State Of Governance 2: The Absurdity Of Transfers & Posting Of OSDs

Bhubaneswar: The Odisha government’s recent decision to remove the commissioner of Bhubaneswar Municipal Corporation (BMC) Prem Chandra Chaudhury when the capital city is reeling under COVID-19 pandemic has thrown up more questions than answers.

While “administrative exigencies” have for decades been used as an effective shield to justify all government actions, the transfer in question has resulted in speculation ranging from professional to personal reasons, bringing the Naveen Patnaik dispensation’s penchant for springing surprises under the microscope. Chaudhury, a 2010 batch IAS officer, was known to be one of the favourites of the ruling clique having been given important positions like collectors of Ganjam and Kendrapara districts and director of special projects, Panchayati Raj department (almost out of turn) before bagging the prized post of commissioner, BMC, with additional charge of vice-chairman, Bhubaneswar Development Authority ((BDA) and chief executive officer, Bhubaneswar Smart City Limited.

With no mayor or corporators in place (the posts are vacant as BMC elections are due since 2019), Chaudhary was undoubtedly the boss of Bhubaneswar and called the shots from June 2019 till he was given the marching orders on May 12. He held the reins of the state capital’s fight against COVID-19 last year. So, what could have compelled the government to replace him with an officer (Sanjay Kumar Singh) 13 batches his senior? Has it got any relation to COVID (mis) management? Or, is there more to it than meets the eye?

Prem Chandra Chaudhary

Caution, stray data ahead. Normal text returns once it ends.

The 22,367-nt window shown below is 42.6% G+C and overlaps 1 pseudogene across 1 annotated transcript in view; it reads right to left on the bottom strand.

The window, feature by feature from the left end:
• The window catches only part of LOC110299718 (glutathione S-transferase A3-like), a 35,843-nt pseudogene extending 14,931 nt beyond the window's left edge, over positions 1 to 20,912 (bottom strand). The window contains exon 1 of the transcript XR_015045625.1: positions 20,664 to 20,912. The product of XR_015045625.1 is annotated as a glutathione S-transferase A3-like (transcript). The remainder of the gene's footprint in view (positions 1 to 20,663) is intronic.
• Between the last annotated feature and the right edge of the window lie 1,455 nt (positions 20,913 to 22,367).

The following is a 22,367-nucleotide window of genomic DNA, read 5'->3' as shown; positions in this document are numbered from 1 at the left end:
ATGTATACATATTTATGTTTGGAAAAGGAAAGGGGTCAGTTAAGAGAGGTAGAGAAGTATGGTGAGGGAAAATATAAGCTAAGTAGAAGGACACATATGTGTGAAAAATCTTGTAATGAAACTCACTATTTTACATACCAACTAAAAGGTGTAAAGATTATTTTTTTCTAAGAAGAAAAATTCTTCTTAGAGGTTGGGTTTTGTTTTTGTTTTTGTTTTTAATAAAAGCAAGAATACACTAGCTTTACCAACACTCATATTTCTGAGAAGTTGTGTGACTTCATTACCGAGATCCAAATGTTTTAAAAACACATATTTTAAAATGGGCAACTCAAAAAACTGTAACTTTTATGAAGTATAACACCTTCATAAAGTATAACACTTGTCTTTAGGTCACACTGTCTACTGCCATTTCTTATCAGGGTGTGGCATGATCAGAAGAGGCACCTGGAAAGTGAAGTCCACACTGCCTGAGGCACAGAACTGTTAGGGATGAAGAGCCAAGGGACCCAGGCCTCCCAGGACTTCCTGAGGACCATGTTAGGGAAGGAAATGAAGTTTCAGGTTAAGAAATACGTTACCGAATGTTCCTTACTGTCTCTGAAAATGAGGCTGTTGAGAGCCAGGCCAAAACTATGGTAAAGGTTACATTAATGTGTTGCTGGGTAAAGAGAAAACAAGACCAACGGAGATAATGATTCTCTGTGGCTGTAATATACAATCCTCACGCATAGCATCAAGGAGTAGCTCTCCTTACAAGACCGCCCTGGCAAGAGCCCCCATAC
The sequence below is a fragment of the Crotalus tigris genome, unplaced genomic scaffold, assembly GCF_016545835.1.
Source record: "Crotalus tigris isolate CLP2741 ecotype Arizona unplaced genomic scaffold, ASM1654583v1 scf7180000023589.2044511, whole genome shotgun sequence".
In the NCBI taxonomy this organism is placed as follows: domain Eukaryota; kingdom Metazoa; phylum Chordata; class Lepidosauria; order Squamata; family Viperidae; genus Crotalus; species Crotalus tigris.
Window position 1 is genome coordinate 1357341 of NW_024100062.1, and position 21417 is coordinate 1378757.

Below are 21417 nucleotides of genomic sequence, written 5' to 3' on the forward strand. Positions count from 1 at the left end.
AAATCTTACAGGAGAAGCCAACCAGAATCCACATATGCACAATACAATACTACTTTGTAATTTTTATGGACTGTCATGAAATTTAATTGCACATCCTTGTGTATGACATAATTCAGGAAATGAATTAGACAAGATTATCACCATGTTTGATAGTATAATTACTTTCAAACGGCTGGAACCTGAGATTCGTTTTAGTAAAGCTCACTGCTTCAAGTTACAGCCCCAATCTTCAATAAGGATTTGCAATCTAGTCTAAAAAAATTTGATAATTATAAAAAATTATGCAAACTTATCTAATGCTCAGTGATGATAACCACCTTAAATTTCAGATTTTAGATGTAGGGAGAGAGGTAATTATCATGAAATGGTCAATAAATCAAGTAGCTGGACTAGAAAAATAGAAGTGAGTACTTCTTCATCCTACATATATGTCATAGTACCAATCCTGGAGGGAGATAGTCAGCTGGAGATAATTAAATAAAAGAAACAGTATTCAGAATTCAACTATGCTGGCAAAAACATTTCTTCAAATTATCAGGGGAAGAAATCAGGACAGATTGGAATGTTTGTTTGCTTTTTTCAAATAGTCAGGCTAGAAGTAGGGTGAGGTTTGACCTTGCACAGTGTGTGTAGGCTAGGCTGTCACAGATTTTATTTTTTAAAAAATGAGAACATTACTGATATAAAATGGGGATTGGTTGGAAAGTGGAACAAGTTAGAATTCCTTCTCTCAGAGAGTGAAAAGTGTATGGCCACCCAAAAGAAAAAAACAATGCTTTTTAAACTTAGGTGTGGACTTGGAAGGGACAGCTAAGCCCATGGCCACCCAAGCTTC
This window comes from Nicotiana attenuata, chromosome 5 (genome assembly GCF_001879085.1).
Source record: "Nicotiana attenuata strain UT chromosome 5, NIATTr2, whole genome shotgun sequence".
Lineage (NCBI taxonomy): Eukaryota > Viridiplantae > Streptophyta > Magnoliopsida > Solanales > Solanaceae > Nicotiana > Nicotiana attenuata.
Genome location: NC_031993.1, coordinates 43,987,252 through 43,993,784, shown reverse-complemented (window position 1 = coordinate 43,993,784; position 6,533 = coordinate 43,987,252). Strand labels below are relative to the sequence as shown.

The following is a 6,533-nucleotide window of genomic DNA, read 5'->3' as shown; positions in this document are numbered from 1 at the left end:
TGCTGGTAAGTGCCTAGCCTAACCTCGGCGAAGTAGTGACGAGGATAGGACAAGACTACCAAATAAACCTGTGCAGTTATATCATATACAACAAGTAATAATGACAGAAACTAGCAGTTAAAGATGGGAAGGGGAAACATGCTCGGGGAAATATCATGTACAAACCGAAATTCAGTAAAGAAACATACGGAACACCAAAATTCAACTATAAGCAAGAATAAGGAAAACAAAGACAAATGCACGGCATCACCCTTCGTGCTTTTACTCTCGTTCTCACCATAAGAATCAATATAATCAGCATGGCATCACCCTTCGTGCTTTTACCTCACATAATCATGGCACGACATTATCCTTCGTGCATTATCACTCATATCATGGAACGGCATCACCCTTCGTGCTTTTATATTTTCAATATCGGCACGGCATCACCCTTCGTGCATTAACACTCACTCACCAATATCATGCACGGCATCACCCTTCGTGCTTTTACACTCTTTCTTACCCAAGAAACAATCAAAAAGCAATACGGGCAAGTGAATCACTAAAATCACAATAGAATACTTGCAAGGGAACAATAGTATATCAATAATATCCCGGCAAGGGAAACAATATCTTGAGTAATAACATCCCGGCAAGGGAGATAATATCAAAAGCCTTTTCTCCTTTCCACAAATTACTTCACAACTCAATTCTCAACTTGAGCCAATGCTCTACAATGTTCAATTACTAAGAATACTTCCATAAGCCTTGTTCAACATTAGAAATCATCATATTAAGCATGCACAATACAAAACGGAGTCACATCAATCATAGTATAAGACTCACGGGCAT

Prem Chandra Chaudhary

What has, in fact, become a talking point in different circles and left many with raised eyebrows is not just Chaudhary’s removal but his new assignment: officer-on-special duty (OSD), General Administration and Public Grievance department. Those conversant with government methods would well know that OSD or OWD (officer without duty) are more often than not seen as ‘punishment postings’ and there have been multiple instances in the past like Prashant Kumar Nayak (1984 batch IAS officer), accused in the 1999 Balasore sex scandal, when senior bureaucrats have faced such an ignominy. In times more recent (November 2019) Bijay Kumar Sharma (1986 batch IPS officer), while he was officiating as DGP and DG, Fire Services, got posted as OSD, Home department, with the government ordering an inquiry against him for “non-compliance of instructions” and delay in issuance of fire safety certificates. Sharma has subsequently been posted as Director of Printing Stationery and Publications, Cuttack, though the fate of the probe that effectively killed his career as a top cop is unclear.

While the government usually gives such postings to officers accused of wrongdoing or with doubtful integrity, there have been examples when ‘political incompatibility’ has led to officers getting shunted to posts that the administration does not attach much importance to. Examples of such transfers and postings have existed over decades irrespective of the party in power, initially providing grist to the rumour mills but eventually getting pushed to the realms of oblivion. There have also been cases where the government has ‘rewarded’ the very officers hitherto given ‘punishment postings’, though mostly the reasons remained inexplicable. Strange certainly can be the ways of governance, making one wonder how the carrot-and-stick approach works in the real world!

However, Chaudhary’s case has generated more curiosity than normal. Ostensibly so because Bhubaneswar is possibly battling its worst-ever crisis in the form of COVID. In times more normal, this could well have appeared as a ‘routine’ bureaucratic exercise. But given the gloom hanging heavy over the ‘Smart City’ and BMC waging a tough battle against the deadly coronavirus, the action definitely demands a closer scrutiny. Are the powers that be listening?

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